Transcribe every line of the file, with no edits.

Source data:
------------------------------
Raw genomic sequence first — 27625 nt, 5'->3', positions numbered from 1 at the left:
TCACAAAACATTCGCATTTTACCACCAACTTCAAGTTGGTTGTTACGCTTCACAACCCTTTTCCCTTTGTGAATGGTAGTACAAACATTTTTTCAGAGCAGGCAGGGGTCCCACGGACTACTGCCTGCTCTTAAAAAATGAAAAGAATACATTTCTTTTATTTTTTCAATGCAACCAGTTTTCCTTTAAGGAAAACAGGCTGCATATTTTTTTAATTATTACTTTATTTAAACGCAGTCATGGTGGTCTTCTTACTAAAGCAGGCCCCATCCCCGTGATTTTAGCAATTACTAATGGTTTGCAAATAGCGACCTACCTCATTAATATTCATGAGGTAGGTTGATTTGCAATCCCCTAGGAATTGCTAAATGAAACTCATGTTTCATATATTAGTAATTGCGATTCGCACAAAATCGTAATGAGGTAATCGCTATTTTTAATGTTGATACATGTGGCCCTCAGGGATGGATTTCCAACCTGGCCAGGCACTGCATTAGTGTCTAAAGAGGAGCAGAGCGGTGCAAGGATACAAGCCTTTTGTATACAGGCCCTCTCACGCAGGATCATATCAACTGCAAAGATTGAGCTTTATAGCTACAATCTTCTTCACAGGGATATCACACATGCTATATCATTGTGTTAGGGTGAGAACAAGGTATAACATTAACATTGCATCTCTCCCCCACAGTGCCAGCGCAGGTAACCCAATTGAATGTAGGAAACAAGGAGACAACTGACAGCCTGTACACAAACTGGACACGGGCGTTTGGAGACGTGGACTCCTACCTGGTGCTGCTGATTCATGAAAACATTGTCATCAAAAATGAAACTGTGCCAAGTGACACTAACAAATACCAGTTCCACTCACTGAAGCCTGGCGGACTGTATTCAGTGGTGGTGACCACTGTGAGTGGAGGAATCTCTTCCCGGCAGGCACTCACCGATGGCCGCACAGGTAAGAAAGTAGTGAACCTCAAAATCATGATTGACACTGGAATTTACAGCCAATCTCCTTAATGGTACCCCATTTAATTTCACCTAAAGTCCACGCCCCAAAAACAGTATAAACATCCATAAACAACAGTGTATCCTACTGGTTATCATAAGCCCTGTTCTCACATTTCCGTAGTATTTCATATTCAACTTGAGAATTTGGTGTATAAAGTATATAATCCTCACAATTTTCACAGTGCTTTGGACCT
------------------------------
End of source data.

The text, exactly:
Raw genomic sequence first — 27625 nt, 5'->3', positions numbered from 1 at the left:
TCACAAAACATTCGCATTTTACCACCAACTTCAAGTTGGTTGTTACGCTTCACAACCCTTTTCCCTTTGTGAATGGTAGTACAAACATTTTTTCAGAGCAGGCAGGGGTCCCACGGACTACTGCCTGCTCTTAAAAAATGAAAAGAATACATTTCTTTTATTTTTTCAATGCAACCAGTTTTCCTTTAAGGAAAACAGGCTGCATATTTTTTTAATTATTACTTTATTTAAACGCAGTCATGGTGGTCTTCTTACTAAAGCAGGCCCCATCCCCGTGATTTTAGCAATTACTAATGGTTTGCAAATAGCGACCTACCTCATTAATATTCATGAGGTAGGTTGATTTGCAATCCCCTAGGAATTGCTAAATGAAACTCATGTTTCATATATTAGTAATTGCGATTCGCACAAAATCGTAATGAGGTAATCGCTATTTTTAATGTTGATACATGTGGCCCTCAGGGATGGATTTCCAACCTGGCCAGGCACTGCATTAGTGTCTAAAGAGGAGCAGAGCGGTGCAAGGATACAAGCCTTTTGTATACAGGCCCTCTCACGCAGGATCATATCAACTGCAAAGATTGAGCTTTATAGCTACAATCTTCTTCACAGGGATATCACACATGCTATATCATTGTGTTAGGGTGAGAACAAGGTATAACATTAACATTGCATCTCTCCCCCACAGTGCCAGCGCAGGTAACCCAATTGAATGTAGGAAACAAGGAGACAACTGACAGCCTGTACACAAACTGGACACGGGCGTTTGGAGACGTGGACTCCTACCTGGTGCTGCTGATTCATGAAAACATTGTCATCAAAAATGAAACTGTGCCAAGTGACACTAACAAATACCAGTTCCACTCACTGAAGCCTGGCGGACTGTATTCAGTGGTGGTGACCACTGTGAGTGGAGGAATCTCTTCCCGGCAGGCACTCACCGATGGCCGCACAGGTAAGAAAGTAGTGAACCTCAAAATCATGATTGACACTGGAATTTACAGCCAATCTCCTTAATGGTACCCCATTTAATTTCACCTAAAGTCCACGCCCCAAAAACAGTATAAACATCCATAAACAACAGTGTATCCTACTGGTTATCATAAGCCCTGTTCTCACATTTCCGTAGTATTTCATATTCAACTTGAGAATTTGGTGTATAAAGTATATAATCCTCACAATTTTCACAGTGCTTTGGACCT